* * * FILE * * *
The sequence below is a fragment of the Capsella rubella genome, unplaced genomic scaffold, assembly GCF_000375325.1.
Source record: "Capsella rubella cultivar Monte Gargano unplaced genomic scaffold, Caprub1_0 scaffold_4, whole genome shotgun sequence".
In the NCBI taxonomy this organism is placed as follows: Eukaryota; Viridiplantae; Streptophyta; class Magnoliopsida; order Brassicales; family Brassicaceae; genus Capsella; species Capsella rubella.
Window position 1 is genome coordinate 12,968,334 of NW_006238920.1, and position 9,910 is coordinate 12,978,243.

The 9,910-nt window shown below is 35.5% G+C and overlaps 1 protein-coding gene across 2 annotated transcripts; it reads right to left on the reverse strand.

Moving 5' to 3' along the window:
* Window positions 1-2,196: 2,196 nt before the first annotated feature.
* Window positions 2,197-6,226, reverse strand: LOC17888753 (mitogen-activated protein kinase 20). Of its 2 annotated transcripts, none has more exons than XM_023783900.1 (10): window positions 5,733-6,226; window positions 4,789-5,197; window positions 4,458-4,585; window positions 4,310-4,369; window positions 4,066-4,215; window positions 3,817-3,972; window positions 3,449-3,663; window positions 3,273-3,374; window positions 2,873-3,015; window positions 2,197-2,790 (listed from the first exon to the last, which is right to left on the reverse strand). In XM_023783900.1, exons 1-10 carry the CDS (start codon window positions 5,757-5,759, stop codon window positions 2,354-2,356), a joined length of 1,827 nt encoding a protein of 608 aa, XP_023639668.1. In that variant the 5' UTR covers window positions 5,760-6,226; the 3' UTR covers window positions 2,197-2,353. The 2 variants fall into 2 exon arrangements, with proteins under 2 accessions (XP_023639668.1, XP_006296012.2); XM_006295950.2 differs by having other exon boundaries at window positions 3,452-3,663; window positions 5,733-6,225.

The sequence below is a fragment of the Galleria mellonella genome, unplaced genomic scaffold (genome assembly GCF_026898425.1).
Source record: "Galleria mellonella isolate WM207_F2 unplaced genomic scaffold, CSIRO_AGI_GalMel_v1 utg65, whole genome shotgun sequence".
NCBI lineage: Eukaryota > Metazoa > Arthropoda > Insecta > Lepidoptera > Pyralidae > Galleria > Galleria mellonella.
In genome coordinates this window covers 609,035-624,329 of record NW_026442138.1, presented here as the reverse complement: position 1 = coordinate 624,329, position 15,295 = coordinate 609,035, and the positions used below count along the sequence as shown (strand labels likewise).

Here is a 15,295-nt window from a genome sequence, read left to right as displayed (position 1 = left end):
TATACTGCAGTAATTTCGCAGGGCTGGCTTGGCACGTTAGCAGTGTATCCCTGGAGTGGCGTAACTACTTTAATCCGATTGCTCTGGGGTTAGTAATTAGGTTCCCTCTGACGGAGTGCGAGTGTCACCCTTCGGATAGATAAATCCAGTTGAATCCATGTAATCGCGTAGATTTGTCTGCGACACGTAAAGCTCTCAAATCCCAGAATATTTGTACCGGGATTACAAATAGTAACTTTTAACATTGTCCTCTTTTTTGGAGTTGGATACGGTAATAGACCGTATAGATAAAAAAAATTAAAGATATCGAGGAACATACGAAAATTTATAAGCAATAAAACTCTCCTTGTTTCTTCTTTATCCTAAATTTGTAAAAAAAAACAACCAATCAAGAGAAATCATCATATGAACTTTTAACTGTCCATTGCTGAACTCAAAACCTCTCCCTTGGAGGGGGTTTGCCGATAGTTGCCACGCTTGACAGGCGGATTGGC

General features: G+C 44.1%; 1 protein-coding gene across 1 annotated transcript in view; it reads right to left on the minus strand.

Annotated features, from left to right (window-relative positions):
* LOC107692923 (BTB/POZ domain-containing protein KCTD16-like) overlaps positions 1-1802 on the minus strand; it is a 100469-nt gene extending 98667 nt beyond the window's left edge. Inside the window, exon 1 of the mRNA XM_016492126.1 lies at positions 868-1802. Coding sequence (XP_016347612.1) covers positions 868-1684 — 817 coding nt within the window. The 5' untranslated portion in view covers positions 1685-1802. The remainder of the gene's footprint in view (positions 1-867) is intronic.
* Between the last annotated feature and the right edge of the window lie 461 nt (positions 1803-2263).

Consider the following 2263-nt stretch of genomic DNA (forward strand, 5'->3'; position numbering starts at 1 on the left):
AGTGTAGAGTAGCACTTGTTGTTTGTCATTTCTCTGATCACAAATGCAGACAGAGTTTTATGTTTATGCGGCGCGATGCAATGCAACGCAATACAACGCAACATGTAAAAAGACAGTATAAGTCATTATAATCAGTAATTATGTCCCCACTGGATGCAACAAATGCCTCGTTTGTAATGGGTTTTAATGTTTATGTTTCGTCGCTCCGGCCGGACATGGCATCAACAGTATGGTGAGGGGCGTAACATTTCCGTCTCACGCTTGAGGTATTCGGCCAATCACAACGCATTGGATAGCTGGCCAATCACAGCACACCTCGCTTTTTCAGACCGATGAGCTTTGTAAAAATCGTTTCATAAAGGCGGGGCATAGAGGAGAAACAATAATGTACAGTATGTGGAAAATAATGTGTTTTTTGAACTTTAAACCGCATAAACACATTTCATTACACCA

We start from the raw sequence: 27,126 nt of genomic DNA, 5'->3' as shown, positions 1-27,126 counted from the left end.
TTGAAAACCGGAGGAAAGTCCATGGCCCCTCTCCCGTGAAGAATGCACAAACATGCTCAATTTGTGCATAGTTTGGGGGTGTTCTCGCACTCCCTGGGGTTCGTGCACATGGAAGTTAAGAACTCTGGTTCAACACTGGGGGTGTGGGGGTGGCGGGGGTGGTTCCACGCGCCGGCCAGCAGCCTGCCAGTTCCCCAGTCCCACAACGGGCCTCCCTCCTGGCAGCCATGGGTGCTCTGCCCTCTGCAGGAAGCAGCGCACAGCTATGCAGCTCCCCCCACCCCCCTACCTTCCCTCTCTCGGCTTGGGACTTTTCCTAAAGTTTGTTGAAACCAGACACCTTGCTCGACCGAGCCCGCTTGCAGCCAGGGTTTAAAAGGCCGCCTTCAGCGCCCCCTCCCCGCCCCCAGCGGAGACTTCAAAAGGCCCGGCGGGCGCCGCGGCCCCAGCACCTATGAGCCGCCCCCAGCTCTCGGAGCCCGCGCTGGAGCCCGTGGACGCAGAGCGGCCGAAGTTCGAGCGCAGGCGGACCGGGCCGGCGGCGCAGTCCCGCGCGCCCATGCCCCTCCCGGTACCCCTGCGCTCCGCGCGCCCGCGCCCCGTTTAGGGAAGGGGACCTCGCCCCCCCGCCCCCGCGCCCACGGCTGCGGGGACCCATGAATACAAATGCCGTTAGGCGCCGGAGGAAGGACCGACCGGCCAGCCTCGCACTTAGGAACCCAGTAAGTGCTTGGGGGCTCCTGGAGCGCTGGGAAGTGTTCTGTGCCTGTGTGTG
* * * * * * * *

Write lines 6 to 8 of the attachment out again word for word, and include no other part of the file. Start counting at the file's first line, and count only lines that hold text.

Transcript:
Moving 5' to 3' along the window:
* Window positions 1-2,196: 2,196 nt before the first annotated feature.
* Window positions 2,197-6,226, reverse strand: LOC17888753 (mitogen-activated protein kinase 20). Of its 2 annotated transcripts, none has more exons than XM_023783900.1 (10): window positions 5,733-6,226; window positions 4,789-5,197; window positions 4,458-4,585; window positions 4,310-4,369; window positions 4,066-4,215; window positions 3,817-3,972; window positions 3,449-3,663; window positions 3,273-3,374; window positions 2,873-3,015; window positions 2,197-2,790 (listed from the first exon to the last, which is right to left on the reverse strand). In XM_023783900.1, exons 1-10 carry the CDS (start codon window positions 5,757-5,759, stop codon window positions 2,354-2,356), a joined length of 1,827 nt encoding a protein of 608 aa, XP_023639668.1. In that variant the 5' UTR covers window positions 5,760-6,226; the 3' UTR covers window positions 2,197-2,353. The 2 variants fall into 2 exon arrangements, with proteins under 2 accessions (XP_023639668.1, XP_006296012.2); XM_006295950.2 differs by having other exon boundaries at window positions 3,452-3,663; window positions 5,733-6,225.